That is why some school districts are no longer including their students’ addresses, zip codes, and phone numbers as part of commonly shared “directory information.” Others are putting additional safeguards in place to ensure that confidential information and data not included in the public-record request have been deleted from the file.

“We’re getting an increasing number of parents who do not want their children’s names, photographs, or directory information shared with commercial people,” says Gay Campbell, APR, director of communications for the Everett School District in Washington, who notes that one elementary school in her district had 252 families (out of approximately 500) request that their children’s photographs not be used in any district publications. “If you don’t have a way to note these requests in your student database, you could easily violate FERPA and not even know it.”

Typically, surveillance tapes on school buses and on school campuses were designed for short-term use for internal purposes only and may contain information about disciplinary issues and other legally protected student records. While this approach might pass the “common-sense test,” it might not pass legal muster.

“The case law on this subject is really unclear at this point in time,” says Maurice Green, legal counsel for the Charlotte-Mecklenburg Board of Education. With technology surging ahead of the law, as well as professional journalism and public-relations ethics, school leaders need to keep a close eye on current court cases. We also need to avoid setting precedents, such as creating records upon request by reporters, that may come back to haunt us later.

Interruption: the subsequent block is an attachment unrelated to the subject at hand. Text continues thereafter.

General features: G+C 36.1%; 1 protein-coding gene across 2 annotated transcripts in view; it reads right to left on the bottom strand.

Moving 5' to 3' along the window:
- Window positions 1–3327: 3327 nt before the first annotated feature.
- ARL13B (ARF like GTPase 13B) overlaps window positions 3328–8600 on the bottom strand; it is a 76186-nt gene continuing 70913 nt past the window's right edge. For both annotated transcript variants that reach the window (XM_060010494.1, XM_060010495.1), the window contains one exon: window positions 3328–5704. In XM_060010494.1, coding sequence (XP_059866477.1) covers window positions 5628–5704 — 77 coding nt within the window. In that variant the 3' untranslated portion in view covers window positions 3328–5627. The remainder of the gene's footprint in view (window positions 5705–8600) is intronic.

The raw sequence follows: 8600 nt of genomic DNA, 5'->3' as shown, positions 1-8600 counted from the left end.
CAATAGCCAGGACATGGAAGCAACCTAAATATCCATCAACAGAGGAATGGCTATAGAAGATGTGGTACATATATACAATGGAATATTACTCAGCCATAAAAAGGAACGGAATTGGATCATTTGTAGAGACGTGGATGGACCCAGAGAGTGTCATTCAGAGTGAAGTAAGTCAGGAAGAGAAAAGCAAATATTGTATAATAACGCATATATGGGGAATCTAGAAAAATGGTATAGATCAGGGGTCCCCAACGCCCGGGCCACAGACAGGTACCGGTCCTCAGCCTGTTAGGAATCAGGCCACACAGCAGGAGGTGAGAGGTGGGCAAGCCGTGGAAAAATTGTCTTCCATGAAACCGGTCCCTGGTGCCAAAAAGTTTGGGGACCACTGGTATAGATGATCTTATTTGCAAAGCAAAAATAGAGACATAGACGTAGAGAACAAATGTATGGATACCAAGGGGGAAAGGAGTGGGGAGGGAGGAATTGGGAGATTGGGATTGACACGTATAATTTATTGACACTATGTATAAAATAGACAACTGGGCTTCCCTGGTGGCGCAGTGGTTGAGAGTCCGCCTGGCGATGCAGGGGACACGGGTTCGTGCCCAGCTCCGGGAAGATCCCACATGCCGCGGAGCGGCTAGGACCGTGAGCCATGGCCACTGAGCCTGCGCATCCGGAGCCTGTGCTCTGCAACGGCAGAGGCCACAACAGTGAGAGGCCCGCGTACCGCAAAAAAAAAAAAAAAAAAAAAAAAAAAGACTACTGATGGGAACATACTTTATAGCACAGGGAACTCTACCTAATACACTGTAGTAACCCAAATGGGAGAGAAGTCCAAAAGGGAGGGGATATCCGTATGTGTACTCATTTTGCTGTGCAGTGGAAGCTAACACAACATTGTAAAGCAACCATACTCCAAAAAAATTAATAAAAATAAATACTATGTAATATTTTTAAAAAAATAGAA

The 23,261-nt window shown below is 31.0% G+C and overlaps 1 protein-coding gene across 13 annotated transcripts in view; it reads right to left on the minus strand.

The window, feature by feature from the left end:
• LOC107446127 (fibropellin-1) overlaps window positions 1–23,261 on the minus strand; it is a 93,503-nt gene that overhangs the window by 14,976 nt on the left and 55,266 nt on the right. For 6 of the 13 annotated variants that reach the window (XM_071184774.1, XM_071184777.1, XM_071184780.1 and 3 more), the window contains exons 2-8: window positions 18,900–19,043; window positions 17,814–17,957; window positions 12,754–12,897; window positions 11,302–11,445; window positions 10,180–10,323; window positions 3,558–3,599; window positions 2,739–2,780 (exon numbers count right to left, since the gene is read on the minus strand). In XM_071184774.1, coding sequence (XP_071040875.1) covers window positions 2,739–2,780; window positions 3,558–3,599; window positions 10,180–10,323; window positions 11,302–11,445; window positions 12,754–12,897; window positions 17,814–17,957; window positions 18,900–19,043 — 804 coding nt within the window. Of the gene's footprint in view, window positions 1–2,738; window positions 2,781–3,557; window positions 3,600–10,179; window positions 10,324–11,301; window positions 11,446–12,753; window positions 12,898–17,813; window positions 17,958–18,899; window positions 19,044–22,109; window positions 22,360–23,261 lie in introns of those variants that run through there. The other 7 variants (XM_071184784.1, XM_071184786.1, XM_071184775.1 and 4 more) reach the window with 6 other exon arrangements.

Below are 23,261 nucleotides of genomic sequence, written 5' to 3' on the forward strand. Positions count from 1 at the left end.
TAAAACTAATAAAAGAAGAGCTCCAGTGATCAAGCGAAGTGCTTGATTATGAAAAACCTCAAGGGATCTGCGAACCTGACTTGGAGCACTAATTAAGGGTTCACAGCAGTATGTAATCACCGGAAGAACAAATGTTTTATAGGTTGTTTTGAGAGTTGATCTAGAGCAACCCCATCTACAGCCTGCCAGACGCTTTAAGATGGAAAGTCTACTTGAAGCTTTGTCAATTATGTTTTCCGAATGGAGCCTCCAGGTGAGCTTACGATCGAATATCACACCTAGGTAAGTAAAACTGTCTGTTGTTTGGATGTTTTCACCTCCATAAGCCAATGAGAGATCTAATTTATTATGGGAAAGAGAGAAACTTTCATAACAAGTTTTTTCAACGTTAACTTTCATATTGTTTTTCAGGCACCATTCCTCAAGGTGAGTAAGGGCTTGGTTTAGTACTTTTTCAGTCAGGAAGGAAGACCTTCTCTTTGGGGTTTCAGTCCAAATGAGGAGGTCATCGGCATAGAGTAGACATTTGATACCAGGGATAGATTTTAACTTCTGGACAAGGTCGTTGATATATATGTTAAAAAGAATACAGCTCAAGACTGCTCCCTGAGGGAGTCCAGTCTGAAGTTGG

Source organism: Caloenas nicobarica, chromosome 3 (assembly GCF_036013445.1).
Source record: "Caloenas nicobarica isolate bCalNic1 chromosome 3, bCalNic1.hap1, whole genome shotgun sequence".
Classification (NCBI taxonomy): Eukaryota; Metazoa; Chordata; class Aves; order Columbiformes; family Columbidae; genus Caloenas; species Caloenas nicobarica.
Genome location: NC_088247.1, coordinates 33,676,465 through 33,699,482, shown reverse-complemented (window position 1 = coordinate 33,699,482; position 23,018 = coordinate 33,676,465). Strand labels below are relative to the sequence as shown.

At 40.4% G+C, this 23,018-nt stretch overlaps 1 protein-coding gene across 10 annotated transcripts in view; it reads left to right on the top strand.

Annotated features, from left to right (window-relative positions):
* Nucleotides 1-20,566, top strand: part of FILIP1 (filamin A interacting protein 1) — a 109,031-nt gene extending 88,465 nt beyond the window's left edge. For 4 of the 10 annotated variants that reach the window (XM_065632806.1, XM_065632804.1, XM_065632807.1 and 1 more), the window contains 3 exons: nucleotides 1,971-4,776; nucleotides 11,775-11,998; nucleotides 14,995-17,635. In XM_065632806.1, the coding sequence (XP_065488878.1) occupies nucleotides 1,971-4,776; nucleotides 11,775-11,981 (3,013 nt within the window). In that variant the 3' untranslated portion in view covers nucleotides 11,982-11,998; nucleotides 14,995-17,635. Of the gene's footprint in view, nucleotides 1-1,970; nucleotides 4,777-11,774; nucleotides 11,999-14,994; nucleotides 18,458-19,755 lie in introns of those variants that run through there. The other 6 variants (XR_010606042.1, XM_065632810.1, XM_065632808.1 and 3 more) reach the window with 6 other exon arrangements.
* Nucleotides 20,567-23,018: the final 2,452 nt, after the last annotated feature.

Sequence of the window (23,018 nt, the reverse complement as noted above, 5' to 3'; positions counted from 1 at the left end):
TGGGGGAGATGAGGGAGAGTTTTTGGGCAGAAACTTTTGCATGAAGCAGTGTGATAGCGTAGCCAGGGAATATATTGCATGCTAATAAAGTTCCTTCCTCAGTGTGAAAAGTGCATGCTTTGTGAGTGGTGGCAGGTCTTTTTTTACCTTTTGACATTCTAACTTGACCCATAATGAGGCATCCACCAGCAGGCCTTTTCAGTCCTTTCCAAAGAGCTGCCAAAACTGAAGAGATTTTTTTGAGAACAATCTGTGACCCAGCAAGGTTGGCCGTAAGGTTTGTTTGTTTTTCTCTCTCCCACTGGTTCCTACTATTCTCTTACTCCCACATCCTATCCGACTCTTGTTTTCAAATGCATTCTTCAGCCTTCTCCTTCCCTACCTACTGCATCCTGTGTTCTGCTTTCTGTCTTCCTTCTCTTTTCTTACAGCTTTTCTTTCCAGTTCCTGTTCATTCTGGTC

“I would hate to think about how many hours it would take to screen surveillance tapes for confidential information and to edit out the students whose parents have gone on record saying they do not want their child’s photo made public,” says Campbell, noting that a recent court case may have opened the door to parents to sue districts for FERPA violations. “The potential for error would be extremely high, and the legal ramifications for the district could be frightening.”